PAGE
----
Also known as the pill, combination birth control pills are oral contraceptives that contain estrogen and progestin. Combination birth control pills suppress ovulation, thus keeping your ovaries from releasing and egg.
Combination birth control cause changes in the cervical mucus and the lining of the uterus (endometrium) to keep sperm from joining the egg. Different types of birth control pills contain different doses of estrogen and progestin.
Some combination birth control pills, called continuous or extended-cycle pills, give you the ability to reduce the number of periods you have every year. If you would like to use combination birth control pills, your health provider can help you decide which type is right for you.
Combination birth control pills come in various mixtures of active and inactive pills, including:
Conventional pack: This is the most common type of birth control pills, it contains 21 active pills and 7 inactive pills. Formulations containing 24 active pills and 4 inactive pills, also known as a shortened pill-free interval, are also available. A pill is taken every day and a new pack is started when the previous pack is completed (every 28 days) Bleeding occurs every month during the week in which you take the last four to seven inactive pills.
Continuous dosing or extended cycle: These combination birth control pills typically contain 84 active pills and seven inactive pills. Bleeding generally occurs four times a year during the week the week in which you take the inactive pills. A 365-day pill is also available. This pill must be taken every day at the same time. For some women, periods stop altogether. For others, periods become significantly lighter.
Continuous dosing or extended cycle pills may offer additional benefits of suppressing menstruation, such as:
Prevention and treatment of excessive bleeding related to uterine fibroids.
If you have diabetes-related complications, such as retinopathy or neuropathy.
If you have unexplained uterine bleeding.
If you will be immobilized for a prolonged period of time because of major surgery.
3 Potential Risks
Along with taking combination birth control pills comes potential risks.
According to estimates, 9 out of 100 women taking combination birth control pills will get pregnant in the first year of use. With a perfect use as directed, the pregnancy rate can be as low as 1 out of 100 women per year.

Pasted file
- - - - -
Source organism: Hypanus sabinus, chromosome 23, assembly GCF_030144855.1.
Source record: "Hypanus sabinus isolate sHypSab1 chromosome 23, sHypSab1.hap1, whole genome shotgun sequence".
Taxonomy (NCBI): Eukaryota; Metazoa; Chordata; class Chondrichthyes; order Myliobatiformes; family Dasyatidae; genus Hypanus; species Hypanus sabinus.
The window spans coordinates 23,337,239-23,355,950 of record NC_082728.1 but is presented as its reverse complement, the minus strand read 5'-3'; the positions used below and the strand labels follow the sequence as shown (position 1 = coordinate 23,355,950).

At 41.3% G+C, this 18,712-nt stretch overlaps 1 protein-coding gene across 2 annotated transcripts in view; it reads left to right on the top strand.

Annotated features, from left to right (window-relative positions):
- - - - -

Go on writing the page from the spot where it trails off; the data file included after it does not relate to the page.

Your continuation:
Although taking combination birth control pills during early pregnancy does not increase the risk of birth defects, it is advised to stop taking birth control pills as soon as you suspect that you might be pregnant.
Combination birth control pills will not protect you from any sexually transmitted infections.
Eye problems, such are blurred, double vision or loss of vision
Jaundice (Yellowish discoloration of the skin)
Severe allergic skin rash.
Severe mood swings
Severe leg pain or swelling
New or worsening headaches
Two missed periods or signs of pregnancy
4 Preparing for your Procedure
In order to prepare for the taking combination birth control pills, you will need to make a request for a prescription for combination birth control pills from your health care provider.
Your health care provider will check your blood pressure and make a review of your medical history, including asking about the specific medications you are taking. Your health care provider will also ask about your concerns and preferences in order to determine which type of combination birth control pill is the best for you.
Health care providers usually recommend pills with the lowest dose of hormones that will provide pregnancy protection and maximizing important non-contraceptive benefits simultaneously and also minimizing side effects.